Thanks to the owners of Crescent Lodge for permission
to enter and photograph, and for saying we can come back
in the summer and try to get a better shot.
Local Listing: Locally listed in 2004. An early 19th
century two storey house, which is now two houses. The
building is white painted stucco with a parapet roof and stucco
stacks. The building is symmetrical and includes two
two-storey semi-circular bays with two-over-two paned sliding
sash windows. The building is set within extensive grounds
and set back behind the carriageway behind a stone wall topped
with decorative iron railings.
Comment: The local listing details appear in the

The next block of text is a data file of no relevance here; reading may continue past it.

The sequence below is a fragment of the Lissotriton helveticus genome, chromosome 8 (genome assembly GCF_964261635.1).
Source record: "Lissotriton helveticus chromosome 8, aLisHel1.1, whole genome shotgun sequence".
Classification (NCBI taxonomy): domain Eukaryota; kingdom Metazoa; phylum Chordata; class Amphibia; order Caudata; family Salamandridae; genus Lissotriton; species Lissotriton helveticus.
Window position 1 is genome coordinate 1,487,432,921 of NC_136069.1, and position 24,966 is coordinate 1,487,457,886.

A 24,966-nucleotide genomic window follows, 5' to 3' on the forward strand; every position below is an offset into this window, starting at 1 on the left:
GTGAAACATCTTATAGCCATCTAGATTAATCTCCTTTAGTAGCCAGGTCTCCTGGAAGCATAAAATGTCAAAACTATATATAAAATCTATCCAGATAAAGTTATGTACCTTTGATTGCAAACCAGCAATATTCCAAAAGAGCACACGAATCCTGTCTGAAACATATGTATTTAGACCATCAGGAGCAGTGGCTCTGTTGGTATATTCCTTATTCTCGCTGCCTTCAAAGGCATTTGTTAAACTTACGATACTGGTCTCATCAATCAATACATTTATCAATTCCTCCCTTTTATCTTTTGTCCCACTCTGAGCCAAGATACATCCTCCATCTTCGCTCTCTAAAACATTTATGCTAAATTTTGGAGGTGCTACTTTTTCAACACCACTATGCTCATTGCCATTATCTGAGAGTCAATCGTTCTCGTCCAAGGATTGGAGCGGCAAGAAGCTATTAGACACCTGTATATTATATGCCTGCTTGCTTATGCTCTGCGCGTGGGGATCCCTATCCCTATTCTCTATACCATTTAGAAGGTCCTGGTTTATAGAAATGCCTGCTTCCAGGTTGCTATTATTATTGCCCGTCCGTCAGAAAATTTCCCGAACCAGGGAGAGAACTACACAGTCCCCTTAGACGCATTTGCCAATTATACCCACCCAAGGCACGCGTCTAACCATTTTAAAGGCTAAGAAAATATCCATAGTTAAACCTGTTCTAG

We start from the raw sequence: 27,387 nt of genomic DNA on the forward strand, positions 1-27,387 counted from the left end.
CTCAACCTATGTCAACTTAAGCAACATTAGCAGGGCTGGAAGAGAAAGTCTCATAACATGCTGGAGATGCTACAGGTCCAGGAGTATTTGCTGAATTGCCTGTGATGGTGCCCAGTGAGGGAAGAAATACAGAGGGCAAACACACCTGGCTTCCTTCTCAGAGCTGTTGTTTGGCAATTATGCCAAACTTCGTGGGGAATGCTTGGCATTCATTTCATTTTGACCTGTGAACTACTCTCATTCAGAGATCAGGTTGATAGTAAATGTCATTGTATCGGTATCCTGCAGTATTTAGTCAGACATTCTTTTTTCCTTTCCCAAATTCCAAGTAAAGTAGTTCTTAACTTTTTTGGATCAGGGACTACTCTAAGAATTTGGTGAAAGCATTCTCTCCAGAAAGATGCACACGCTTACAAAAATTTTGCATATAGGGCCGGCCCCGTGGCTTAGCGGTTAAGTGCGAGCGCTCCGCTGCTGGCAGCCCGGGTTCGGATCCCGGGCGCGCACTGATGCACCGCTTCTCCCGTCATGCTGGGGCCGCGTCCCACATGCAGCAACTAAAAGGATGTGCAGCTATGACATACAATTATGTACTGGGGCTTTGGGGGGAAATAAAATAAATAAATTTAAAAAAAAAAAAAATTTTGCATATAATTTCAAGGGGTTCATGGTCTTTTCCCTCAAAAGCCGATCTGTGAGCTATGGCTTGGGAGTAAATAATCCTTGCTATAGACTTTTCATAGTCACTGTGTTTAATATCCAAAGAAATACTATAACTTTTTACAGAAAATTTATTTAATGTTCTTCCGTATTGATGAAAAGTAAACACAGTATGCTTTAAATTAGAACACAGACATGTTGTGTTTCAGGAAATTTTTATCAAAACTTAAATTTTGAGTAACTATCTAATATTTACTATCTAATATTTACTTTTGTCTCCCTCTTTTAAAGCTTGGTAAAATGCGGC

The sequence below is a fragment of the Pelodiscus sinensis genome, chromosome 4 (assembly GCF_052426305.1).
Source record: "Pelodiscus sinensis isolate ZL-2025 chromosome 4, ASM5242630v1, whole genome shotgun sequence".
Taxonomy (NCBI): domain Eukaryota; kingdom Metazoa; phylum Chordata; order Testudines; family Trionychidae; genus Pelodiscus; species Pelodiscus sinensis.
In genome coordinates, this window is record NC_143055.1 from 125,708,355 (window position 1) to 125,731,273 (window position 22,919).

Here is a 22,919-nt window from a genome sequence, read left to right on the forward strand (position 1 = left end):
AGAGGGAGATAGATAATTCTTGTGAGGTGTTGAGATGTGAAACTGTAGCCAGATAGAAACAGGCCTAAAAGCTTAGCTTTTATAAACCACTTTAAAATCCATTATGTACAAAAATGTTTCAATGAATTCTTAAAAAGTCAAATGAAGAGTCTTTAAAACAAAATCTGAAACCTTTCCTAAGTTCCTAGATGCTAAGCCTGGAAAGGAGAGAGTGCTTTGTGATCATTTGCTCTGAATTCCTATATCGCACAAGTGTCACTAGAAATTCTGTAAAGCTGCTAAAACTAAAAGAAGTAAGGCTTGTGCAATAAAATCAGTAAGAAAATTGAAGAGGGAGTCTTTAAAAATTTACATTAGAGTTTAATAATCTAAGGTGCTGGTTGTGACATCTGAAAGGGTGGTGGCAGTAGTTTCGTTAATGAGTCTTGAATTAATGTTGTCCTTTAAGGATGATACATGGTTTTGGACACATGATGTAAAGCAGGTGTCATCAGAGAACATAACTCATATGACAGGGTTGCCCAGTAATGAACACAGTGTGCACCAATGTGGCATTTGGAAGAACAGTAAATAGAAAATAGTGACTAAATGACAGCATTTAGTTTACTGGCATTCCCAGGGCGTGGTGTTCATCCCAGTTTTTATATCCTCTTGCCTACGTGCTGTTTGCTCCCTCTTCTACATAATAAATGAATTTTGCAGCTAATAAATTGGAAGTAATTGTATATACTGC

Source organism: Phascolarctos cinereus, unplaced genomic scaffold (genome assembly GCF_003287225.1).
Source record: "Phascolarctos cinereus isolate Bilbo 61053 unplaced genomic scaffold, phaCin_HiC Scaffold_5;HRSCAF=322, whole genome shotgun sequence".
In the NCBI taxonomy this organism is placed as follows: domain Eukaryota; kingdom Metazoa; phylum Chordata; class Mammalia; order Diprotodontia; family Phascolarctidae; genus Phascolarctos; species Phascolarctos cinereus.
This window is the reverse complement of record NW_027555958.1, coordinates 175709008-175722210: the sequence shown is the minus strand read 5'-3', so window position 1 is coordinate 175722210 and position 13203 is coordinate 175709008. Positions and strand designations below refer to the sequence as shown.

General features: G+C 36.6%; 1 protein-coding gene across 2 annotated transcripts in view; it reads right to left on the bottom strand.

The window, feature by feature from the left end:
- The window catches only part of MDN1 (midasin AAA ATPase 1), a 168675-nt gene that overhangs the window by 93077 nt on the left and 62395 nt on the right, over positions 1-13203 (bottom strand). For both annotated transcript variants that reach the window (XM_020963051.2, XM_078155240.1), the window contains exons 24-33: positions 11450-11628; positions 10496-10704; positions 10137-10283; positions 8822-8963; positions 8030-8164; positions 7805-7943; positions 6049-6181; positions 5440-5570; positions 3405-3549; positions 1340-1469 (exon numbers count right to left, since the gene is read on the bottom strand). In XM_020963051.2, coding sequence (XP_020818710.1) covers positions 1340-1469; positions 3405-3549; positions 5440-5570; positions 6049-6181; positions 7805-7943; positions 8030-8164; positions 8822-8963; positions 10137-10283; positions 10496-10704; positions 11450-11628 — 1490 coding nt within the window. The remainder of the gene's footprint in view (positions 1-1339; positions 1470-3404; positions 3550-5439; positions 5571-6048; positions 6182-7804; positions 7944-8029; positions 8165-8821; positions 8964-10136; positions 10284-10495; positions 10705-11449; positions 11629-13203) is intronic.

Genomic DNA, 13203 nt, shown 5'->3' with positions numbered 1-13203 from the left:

appraisal for the Tettenhall Road Conservation Area, in which
this house stands. The owners of Crescent Lodge (one half of the
original) have the date of 1820 for the building of the house
(and 1920 for its division into two) which was once owned and
occupied by Felix Blakemore and members of his family. He was
the eldest son of Edwin Blakemore who had a retail grocery, tea
and coffee shop in Salop Street and branches elsewhere. The
family business closed down after World War II. The grounds -
which are now considerably less extensive than they were -
contain a two storey stable block (now converted to residential
use) and the remains of a carriage house.
The house seems to be unique in Wolverhampton and to be of a
much earlier date than anything nearby. Presumably it was
first built as an out of town residence for one of
The information on the Blakemore family was kindly supplied
by John Egan who is married to Edwin's granddaughter.